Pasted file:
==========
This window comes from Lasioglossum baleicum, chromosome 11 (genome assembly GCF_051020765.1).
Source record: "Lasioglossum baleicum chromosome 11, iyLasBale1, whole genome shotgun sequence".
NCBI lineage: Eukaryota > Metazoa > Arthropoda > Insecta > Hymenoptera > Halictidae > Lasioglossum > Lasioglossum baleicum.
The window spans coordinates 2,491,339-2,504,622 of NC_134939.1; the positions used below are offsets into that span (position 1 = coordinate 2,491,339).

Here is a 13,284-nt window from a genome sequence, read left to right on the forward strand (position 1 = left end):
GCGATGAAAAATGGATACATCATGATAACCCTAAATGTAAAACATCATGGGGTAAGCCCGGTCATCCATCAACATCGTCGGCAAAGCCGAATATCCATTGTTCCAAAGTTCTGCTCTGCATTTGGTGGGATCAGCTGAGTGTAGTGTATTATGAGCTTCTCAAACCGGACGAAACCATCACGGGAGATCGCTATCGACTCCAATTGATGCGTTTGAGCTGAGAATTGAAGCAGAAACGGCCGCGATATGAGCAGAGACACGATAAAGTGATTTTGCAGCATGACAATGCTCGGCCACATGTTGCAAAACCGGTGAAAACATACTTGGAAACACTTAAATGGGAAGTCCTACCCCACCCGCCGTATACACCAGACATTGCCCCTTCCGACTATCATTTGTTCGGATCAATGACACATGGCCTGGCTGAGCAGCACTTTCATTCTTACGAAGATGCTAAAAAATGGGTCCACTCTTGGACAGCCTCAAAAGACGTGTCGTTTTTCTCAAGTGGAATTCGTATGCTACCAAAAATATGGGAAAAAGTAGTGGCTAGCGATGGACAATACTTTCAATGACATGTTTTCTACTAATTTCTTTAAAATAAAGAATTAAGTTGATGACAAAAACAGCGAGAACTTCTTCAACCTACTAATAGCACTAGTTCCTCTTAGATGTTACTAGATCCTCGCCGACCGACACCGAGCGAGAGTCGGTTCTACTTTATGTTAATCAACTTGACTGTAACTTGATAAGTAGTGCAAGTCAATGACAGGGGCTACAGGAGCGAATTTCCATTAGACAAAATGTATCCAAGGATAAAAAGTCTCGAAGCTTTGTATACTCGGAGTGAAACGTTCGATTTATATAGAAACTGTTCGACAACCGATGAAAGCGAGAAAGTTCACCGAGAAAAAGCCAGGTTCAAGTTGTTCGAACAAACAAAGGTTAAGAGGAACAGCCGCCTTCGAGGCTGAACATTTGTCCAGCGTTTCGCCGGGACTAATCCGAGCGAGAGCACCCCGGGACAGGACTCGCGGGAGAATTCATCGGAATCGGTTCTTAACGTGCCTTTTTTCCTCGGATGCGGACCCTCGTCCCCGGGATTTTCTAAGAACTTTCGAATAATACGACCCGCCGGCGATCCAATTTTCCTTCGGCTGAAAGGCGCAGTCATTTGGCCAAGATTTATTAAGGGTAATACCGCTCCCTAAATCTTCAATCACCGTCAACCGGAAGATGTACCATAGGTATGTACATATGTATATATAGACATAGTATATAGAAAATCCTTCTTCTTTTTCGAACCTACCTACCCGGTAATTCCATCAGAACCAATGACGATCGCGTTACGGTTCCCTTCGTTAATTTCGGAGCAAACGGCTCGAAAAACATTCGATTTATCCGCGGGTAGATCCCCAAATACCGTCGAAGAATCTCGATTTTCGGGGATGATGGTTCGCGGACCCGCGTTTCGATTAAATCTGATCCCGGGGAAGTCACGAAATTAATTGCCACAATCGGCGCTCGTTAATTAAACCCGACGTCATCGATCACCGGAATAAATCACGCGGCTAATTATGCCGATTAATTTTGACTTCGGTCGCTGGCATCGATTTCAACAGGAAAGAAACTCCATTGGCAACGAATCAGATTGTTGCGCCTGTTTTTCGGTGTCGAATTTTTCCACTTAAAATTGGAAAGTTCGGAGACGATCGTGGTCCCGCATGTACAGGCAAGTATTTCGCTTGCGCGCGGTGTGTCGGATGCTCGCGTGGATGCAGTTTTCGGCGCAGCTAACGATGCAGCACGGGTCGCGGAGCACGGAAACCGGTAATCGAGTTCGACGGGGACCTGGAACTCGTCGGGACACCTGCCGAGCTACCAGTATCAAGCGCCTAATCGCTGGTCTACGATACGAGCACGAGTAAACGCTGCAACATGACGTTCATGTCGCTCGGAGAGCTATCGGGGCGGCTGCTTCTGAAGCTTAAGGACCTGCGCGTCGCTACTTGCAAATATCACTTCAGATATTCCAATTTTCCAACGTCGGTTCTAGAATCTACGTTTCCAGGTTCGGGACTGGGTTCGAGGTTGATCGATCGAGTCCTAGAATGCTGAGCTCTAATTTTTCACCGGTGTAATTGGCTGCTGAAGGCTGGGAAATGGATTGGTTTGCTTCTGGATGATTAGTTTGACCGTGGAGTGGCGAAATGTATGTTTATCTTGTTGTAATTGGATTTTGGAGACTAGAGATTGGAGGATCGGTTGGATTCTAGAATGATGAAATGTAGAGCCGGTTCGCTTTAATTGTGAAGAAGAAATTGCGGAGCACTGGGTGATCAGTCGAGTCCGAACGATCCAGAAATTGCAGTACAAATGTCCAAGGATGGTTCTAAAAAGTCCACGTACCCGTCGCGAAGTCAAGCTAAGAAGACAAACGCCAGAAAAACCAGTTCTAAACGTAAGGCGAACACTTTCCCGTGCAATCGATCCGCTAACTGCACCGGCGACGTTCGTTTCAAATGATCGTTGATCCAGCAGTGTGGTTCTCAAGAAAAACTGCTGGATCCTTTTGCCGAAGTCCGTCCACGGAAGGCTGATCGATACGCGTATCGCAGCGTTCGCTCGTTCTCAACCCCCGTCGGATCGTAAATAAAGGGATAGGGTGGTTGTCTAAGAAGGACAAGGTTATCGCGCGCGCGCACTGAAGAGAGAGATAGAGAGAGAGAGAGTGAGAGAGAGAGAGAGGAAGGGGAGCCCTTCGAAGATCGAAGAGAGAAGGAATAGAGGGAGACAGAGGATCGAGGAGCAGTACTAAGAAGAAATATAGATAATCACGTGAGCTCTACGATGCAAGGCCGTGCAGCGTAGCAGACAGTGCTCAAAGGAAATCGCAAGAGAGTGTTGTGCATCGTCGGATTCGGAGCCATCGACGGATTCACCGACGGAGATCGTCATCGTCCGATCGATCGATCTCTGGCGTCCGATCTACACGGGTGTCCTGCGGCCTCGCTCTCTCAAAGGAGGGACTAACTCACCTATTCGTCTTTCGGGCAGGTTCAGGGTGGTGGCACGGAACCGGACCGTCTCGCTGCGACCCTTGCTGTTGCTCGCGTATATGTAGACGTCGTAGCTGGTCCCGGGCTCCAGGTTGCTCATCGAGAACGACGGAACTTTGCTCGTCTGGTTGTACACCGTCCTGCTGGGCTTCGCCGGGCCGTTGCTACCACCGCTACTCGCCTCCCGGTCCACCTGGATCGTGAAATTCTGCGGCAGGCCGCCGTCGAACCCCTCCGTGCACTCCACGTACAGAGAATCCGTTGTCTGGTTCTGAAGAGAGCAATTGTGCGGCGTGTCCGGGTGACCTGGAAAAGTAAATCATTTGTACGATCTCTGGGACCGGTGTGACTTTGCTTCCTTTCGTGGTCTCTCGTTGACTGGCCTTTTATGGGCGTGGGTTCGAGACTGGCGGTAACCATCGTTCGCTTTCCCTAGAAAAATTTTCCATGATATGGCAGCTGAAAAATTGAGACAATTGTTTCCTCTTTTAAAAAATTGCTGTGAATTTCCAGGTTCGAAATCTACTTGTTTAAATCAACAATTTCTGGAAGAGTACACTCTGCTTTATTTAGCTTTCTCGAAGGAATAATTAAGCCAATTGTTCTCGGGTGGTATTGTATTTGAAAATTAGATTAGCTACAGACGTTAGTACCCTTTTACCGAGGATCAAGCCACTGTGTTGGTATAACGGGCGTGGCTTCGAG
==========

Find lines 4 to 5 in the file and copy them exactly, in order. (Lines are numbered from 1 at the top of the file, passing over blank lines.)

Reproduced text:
The window spans coordinates 2,491,339-2,504,622 of NC_134939.1; the positions used below are offsets into that span (position 1 = coordinate 2,491,339).

Here is a 13,284-nt window from a genome sequence, read left to right on the forward strand (position 1 = left end):